Santa Clarita Diet Review: Season 1

Sheila and Joel Hammond (Drew Barrymore and Timothy Olyphant) are a lovely and normal couple. Both real estate agents, they work together, they live together, they parent their teenage daughter together. They’ve worked as a team for so long that it seems as if they can handle anything together. Then Sheila dies.

Or rather, she becomes undead. It’s unclear how exactly this happens, although it seems to be communicable, but the end result is a lot–A LOT–of vomiting, the expulsion of a red ball that might be an organ, and a craving for fresh flesh.

Obviously, this is a bit much for the Hammonds to take in. At first Sheila scarfs down raw hamburger and that seems to do the trick, but then it doesn’t. Gary (Nathan Fillion), a new guy at their realty company, really likes the new Sheila. She’s uninhibited and fun. He thinks she’s up for anything, but that anything doesn’t include him and when she rebuffs him, he threatens just to tell Joel anyway that they slept together. So Sheila eats him, as one does. After that, the drumsticks and ground meat Joel gets from the grocery store just don’t taste the same.

Then they have two problems: what to feed Sheila and what to do with Gary. For the latter, they settle on disposing of his remains in the desert, where their daughter Abby (Liv Hewson) and her friend (and their neighbor) Eric (Skyler Gisondo) discover them.

And to solve the first problem, Joel tries getting body parts from the morgue, but that doesn’t work–they taste, well, dead. It seems the only thing that will do is real live meat. That, of course, brings in the kind of ethical problems you might expect, as one episode titled “We Can’t Kill People” segues into the next, “We Can Kill People.” Sheila strives to eat only bad people, making her next mark after Gary a jerk with road rage. By that point, they’ve set up a freezer in their storage unit so Sheila doesn’t waste food like she did with Gary. But one body can only last so long.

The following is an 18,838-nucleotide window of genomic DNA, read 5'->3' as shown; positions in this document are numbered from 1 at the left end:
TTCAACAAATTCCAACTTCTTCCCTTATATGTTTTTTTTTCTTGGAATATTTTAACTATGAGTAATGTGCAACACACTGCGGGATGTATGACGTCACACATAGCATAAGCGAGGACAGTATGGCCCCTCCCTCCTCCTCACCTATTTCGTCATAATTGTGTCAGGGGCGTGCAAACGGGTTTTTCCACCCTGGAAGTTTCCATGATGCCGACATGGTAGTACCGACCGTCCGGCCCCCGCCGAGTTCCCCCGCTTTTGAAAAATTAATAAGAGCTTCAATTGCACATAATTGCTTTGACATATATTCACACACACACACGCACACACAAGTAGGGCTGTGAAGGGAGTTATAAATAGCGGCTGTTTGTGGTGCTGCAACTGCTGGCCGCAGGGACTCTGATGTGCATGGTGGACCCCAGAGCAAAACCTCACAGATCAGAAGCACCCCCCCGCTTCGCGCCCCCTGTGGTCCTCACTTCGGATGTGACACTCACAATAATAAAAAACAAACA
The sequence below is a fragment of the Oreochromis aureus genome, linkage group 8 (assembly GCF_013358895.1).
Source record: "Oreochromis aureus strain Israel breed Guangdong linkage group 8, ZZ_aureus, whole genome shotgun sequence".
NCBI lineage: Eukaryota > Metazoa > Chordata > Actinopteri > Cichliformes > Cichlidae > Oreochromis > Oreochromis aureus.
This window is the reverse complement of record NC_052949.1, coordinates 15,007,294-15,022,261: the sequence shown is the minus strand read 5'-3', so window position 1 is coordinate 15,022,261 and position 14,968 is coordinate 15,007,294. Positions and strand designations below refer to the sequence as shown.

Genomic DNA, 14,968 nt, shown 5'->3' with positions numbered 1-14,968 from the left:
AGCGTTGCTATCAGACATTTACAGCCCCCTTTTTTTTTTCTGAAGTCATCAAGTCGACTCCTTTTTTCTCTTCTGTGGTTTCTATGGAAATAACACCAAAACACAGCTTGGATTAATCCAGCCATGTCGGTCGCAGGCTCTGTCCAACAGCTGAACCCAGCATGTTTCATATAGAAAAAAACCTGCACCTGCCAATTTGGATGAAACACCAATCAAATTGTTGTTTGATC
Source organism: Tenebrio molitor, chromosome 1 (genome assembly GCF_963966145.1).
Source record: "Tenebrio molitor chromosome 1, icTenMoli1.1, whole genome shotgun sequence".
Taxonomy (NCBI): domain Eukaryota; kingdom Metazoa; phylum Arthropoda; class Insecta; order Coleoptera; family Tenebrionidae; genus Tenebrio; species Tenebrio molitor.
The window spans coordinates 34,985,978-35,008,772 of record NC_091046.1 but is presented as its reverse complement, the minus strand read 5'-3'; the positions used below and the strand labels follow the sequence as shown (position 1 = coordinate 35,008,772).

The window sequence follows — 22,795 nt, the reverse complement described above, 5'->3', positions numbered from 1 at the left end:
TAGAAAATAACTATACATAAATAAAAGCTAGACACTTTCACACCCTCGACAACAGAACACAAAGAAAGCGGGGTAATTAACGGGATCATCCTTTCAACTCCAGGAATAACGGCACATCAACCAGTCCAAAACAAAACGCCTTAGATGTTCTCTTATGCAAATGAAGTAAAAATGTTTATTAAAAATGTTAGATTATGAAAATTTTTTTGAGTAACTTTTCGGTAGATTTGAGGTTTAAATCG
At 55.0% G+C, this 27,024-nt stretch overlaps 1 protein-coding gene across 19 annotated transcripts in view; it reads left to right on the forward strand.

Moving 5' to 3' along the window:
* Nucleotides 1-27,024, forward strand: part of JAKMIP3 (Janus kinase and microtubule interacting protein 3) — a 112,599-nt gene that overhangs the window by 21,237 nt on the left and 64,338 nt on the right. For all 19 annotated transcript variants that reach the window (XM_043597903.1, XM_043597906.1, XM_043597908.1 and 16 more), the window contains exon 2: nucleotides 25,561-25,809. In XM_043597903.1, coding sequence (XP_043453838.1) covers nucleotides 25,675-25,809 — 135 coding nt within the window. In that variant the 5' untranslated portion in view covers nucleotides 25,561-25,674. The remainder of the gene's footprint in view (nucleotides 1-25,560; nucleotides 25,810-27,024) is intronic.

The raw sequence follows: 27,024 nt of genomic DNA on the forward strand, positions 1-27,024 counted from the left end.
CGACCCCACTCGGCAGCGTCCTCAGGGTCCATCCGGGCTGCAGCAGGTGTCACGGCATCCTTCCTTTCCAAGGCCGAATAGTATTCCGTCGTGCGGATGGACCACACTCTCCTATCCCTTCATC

Oh and did I mention that the Hammonds live between two cops? Yeah, there’s that.

But the overarching theme of the show isn’t being a zombie or even the ethical questions of consuming people when you have no other choice. The biggest point the show is trying to make is about how some men don’t like it when the women in their lives change. It’s not that Sheila doesn’t need Joel anymore, but she’s crossed over to a world he can’t get to and it leaves him feeling emasculated and isolated. In this new life, Sheila is able to bond with Abby in a way that she hadn’t been able to before, just because she can’t do anything now with her family but be honest. Will Joel and Sheila be able to get through this? Of course–they’re a great team.

However, getting through Sheila’s new reality is a little more difficult, especially when the pressure starts building and it’s coming from all sides. As far as they can tell, there is no cure for this; there’s only a way to stay at this point. Down the road past this point is physical deterioration and uncontrollable aggression. At least this is livable. Or undeadable. You know what I mean.

And I’ve said all this and haven’t even mentioned how funny the show is. It’s from Victor Fresco, so if you miss his show Better Off Ted, you might want to check this out. (I put the “might” there because this show is gory and graphic. If the thought of sweet Drew Barrymore hacking up a hairball from some dude’s chest makes you gag, then this show isn’t for you.) Drew is great, but viewers might be most surprised by Timothy Olyphant. Maybe you didn’t notice how funny he was even as Raylan Givens because you were distracted by all the gunfire, but he’s hilarious. In fact, the entire main cast, including Liv Hewson and Skyler Gisondo, is extraordinary.

What isn’t extraordinary? Well, nerdy Eric gets hit with some weak stereotypical jokes (see above: comic book store) and in fact, some of the other jokes don’t land as well. (I’m thinking of you, implied lesbian relationship.) Also, as I mentioned, the show might be too graphic for gentler viewers. Overall, though, it’s a hoot and a lot of hollering.

7.5/10 – Santa Clarita Diet doesn’t hit every mark, but it hits more than it misses. And the hits are hilarious.

[Fun fact: If you’re wondering why the actors say “real-a-tor” instead of “realtor,” apparently the latter word is a registered trademark.]

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